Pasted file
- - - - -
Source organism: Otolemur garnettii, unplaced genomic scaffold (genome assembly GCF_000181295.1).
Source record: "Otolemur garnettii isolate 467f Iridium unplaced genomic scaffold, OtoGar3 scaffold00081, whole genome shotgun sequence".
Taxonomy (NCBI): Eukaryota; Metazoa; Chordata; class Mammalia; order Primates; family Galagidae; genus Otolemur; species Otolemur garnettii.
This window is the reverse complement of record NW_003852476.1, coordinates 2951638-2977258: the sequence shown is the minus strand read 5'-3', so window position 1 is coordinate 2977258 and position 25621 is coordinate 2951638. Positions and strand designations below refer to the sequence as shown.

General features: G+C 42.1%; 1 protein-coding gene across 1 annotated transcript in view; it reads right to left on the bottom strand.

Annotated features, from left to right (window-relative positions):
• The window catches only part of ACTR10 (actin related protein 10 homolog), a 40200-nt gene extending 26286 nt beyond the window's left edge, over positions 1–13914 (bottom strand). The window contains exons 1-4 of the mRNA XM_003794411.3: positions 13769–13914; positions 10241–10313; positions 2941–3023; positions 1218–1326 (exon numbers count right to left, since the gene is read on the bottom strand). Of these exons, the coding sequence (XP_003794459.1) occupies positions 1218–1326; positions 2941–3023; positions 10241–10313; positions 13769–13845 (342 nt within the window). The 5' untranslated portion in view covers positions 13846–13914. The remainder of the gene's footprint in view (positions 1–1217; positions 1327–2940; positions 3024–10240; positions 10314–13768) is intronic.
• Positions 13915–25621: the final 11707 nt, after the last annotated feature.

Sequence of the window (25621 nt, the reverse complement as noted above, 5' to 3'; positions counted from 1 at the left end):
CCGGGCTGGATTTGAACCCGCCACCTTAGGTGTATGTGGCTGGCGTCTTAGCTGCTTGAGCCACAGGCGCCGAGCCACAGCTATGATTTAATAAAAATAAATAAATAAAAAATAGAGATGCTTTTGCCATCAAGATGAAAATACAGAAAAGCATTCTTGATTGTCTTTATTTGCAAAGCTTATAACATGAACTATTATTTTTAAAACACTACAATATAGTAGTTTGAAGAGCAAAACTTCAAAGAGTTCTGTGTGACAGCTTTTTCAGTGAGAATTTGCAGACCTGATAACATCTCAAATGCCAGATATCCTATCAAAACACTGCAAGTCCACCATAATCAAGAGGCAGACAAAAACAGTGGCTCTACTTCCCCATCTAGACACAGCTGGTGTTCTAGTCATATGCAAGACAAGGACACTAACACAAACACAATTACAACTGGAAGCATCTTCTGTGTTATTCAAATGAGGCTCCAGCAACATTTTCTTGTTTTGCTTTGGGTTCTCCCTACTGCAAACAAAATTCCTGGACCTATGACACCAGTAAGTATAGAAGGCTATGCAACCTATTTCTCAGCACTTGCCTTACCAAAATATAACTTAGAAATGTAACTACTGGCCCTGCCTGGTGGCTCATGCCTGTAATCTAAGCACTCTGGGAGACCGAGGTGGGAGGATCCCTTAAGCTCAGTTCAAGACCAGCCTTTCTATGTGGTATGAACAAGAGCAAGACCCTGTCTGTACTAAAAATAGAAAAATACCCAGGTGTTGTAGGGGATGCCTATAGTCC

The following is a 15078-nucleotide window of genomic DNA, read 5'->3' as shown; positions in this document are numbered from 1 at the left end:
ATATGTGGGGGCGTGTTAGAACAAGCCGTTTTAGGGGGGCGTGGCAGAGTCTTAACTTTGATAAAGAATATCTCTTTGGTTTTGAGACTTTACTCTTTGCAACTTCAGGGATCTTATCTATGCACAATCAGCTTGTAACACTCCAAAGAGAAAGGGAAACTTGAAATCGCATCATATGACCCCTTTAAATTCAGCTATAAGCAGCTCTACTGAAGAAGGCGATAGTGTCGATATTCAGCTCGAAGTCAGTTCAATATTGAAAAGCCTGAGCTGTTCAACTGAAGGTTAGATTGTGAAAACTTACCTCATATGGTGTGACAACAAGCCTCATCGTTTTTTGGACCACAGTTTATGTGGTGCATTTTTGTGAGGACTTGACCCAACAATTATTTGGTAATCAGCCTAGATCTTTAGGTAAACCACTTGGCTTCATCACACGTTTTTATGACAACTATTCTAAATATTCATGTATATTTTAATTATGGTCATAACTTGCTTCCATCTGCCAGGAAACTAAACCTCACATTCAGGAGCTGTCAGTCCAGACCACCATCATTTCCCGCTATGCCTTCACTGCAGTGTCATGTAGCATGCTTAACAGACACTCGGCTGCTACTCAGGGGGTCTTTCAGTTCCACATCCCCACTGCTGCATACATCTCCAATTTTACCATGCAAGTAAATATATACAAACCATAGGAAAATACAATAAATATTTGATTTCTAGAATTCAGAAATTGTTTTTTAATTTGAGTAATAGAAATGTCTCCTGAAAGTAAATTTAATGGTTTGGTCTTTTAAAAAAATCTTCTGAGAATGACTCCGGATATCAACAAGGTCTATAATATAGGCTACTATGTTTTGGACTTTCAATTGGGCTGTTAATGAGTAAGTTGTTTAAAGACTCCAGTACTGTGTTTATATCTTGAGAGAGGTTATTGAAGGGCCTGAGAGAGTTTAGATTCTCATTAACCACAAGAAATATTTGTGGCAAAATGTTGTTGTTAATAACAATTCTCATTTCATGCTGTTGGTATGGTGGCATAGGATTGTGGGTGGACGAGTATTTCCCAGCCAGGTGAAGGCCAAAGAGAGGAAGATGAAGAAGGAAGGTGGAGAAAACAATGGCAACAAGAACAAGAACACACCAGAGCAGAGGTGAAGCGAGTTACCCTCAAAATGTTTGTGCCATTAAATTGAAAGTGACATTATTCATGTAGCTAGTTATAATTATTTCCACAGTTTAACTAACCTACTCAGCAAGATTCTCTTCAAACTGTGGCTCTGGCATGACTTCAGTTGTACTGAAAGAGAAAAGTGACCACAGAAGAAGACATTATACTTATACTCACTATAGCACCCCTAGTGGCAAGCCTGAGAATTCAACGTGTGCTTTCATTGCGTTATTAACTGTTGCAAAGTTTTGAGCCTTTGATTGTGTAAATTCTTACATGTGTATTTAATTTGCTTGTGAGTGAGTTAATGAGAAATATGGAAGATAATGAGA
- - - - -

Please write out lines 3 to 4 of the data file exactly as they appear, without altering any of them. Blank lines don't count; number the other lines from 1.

Taxonomy (NCBI): Eukaryota; Metazoa; Chordata; class Mammalia; order Primates; family Galagidae; genus Otolemur; species Otolemur garnettii.
This window is the reverse complement of record NW_003852476.1, coordinates 2951638-2977258: the sequence shown is the minus strand read 5'-3', so window position 1 is coordinate 2977258 and position 25621 is coordinate 2951638. Positions and strand designations below refer to the sequence as shown.